Top
Man having a discussion with a medical doctor.

Viagra and Cancer: Frequently Asked Questions

We’ve previously written about the facts and fiction around drugs like Viagra and Cialis, both popular medications used to treat erectile dysfunction. In this article, we’ll take a closer look at the relationship (or lack thereof) between Viagra and colorectal cancer, melanoma, and prostate cancer. If you find this article helpful, visit eDrugstore.com’s blog for more like it. 

People spend a lot of time talking and thinking about the nearly infinite number of things that cause cancer, and for good reason: Although the annual mortality rate has steadily declined over the past decade, cancer remains the second leading cause of death in the United States after heart disease.1 Almost all of us have been affected by this disease in some way or another, whether from our own personal experience or the struggle, survival, and loss of family and friends.

Scary stuff, and one of the scariest parts is that there isn’t usually a specific cause you can seek out and eliminate. That’s because cancer tends to result from the influence of many different factors over time that produce genetic mutations that let cells grow out of control. It’s getting harder and much more expensive to develop new cancer drugs, and scientists and drug companies have started looking for unrecognized anti-cancer potential in drugs already in use, sometimes for completely unrelated purposes.2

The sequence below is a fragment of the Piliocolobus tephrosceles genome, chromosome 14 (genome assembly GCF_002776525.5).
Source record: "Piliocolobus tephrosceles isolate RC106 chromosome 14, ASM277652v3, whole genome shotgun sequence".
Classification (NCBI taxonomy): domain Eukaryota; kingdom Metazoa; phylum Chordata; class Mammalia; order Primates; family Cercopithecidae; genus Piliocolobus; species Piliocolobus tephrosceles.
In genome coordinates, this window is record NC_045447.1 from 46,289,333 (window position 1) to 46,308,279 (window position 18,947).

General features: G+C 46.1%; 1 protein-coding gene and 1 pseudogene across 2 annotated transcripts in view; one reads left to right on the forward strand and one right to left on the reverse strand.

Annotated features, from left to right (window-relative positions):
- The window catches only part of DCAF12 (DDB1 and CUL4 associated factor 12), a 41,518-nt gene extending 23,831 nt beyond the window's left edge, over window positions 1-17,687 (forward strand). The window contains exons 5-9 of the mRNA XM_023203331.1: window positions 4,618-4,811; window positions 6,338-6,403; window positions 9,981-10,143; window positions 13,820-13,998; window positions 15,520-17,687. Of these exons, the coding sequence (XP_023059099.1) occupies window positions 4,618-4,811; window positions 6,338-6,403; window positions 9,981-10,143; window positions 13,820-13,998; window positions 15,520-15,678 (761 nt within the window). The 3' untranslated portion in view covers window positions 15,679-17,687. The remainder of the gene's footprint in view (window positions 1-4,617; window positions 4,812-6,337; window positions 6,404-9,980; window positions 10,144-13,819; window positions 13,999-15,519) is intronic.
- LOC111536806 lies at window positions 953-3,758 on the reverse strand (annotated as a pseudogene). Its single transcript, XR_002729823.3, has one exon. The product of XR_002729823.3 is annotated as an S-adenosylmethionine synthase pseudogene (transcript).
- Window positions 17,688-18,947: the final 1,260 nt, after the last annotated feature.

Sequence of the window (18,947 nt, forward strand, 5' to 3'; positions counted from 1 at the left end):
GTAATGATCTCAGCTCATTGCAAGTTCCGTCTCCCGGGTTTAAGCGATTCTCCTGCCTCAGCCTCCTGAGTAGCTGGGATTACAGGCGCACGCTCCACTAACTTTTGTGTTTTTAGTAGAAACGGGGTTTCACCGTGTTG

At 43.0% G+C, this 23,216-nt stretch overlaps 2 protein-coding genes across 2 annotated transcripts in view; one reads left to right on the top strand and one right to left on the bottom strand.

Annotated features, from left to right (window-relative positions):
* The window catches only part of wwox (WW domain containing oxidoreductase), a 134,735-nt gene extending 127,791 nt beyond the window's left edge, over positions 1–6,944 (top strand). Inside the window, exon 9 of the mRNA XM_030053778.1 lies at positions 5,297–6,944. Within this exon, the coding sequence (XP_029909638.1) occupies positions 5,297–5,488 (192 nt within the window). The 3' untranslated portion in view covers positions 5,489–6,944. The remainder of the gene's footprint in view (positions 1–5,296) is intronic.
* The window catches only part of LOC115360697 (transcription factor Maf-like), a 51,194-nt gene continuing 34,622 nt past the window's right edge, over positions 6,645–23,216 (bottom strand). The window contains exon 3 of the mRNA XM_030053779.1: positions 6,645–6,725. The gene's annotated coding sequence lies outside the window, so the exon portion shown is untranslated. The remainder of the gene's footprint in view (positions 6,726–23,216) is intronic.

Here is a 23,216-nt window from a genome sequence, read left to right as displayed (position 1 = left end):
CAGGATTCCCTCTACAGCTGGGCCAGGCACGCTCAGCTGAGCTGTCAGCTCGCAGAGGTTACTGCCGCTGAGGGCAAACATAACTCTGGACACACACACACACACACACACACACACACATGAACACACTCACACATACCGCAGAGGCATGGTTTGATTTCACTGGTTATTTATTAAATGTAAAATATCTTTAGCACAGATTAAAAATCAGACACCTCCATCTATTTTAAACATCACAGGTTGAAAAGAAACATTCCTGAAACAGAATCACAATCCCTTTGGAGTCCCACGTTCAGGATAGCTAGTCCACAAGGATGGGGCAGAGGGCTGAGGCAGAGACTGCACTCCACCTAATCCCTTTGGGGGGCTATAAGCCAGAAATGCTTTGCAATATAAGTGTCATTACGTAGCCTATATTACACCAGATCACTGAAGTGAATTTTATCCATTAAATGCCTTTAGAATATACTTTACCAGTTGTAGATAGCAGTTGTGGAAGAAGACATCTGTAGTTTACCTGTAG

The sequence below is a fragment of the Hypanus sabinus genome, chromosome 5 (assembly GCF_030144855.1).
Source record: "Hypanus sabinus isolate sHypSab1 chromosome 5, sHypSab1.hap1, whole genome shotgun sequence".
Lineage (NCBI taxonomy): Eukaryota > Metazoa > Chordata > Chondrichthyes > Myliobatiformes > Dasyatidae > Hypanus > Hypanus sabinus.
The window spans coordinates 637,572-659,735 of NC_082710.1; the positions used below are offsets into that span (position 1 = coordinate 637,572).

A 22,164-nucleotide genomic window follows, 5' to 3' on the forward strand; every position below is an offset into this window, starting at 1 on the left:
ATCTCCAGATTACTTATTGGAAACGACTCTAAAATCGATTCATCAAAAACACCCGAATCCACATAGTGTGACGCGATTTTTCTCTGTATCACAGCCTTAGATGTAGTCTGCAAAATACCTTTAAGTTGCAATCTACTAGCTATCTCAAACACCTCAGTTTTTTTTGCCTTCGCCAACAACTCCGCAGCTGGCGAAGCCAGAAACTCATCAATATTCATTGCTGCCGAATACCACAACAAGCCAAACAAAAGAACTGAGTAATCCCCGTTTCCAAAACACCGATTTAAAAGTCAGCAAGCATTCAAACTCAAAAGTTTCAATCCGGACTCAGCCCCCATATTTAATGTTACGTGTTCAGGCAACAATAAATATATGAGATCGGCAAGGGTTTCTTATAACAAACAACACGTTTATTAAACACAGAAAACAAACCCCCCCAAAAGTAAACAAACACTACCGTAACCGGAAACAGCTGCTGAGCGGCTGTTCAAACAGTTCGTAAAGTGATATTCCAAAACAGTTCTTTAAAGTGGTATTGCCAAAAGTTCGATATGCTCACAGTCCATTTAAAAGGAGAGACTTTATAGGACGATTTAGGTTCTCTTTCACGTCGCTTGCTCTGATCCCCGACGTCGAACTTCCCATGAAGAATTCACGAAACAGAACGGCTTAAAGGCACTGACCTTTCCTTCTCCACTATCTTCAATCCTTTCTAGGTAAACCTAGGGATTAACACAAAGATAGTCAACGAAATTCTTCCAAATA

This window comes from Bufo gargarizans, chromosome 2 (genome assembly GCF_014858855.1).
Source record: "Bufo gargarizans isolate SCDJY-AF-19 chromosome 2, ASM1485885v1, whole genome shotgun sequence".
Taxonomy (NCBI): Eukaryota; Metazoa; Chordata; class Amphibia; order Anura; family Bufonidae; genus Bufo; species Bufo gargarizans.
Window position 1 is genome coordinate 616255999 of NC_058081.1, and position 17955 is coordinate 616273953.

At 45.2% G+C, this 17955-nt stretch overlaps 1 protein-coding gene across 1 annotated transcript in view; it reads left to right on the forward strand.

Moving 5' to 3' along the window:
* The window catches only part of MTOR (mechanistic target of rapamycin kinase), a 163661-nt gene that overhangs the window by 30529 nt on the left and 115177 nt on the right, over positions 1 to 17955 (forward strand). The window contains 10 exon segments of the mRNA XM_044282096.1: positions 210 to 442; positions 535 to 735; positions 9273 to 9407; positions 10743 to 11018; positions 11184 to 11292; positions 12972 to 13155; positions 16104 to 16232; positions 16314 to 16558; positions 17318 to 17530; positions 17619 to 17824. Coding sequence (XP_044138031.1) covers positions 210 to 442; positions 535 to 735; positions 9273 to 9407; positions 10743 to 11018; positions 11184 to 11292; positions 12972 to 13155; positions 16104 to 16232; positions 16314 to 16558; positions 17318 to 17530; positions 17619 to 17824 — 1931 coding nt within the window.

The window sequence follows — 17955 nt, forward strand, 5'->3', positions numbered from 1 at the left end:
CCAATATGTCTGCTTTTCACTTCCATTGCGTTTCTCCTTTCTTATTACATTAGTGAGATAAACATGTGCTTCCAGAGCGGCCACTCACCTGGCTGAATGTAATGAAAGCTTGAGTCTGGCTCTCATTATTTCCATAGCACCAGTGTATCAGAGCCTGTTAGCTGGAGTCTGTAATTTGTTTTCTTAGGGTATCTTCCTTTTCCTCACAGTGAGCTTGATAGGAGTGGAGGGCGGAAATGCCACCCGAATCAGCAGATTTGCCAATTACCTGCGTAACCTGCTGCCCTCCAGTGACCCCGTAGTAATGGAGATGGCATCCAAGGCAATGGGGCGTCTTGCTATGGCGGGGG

Like Viagra, for example!

Viagra + Cancer = Is There a Connection?

“Wait,” you say. “Viagra? Like, the blue erection pills? What’s that have to do with cancer?”

The very same. You might be surprised to learn that Viagra, or sildenafil, wasn’t always a blockbuster ED drug. It started humbly, originally being tested as a treatment for high blood pressure and chest pain when male study participants taking the medication started reporting frequent and unexpected erections (statistically the least-enjoyable type of erection12).

When researchers concluded that Viagra is much more effective at causing erections than it ever was at reducing chest pain, it was repurposed as the first erectile dysfunction treatment you can take by mouth.

A growing body of scientific research is revealing another opportunity to repurpose Viagra, this time as a potential adjunct cancer drug that may improve survival, reduce the chance of cancer spreading, and boost the effectiveness of chemotherapy regimens. Given the enormous spike in the number of men taking the drug starting in the early 2000’s, there have also been some concerns about whether it can increase or decrease your risk of certain cancers in the long term.

How Viagra Works

Before we jump into the details, let’s review how drugs like Viagra work, because it’s related to their potential anti- or pro-cancer activity.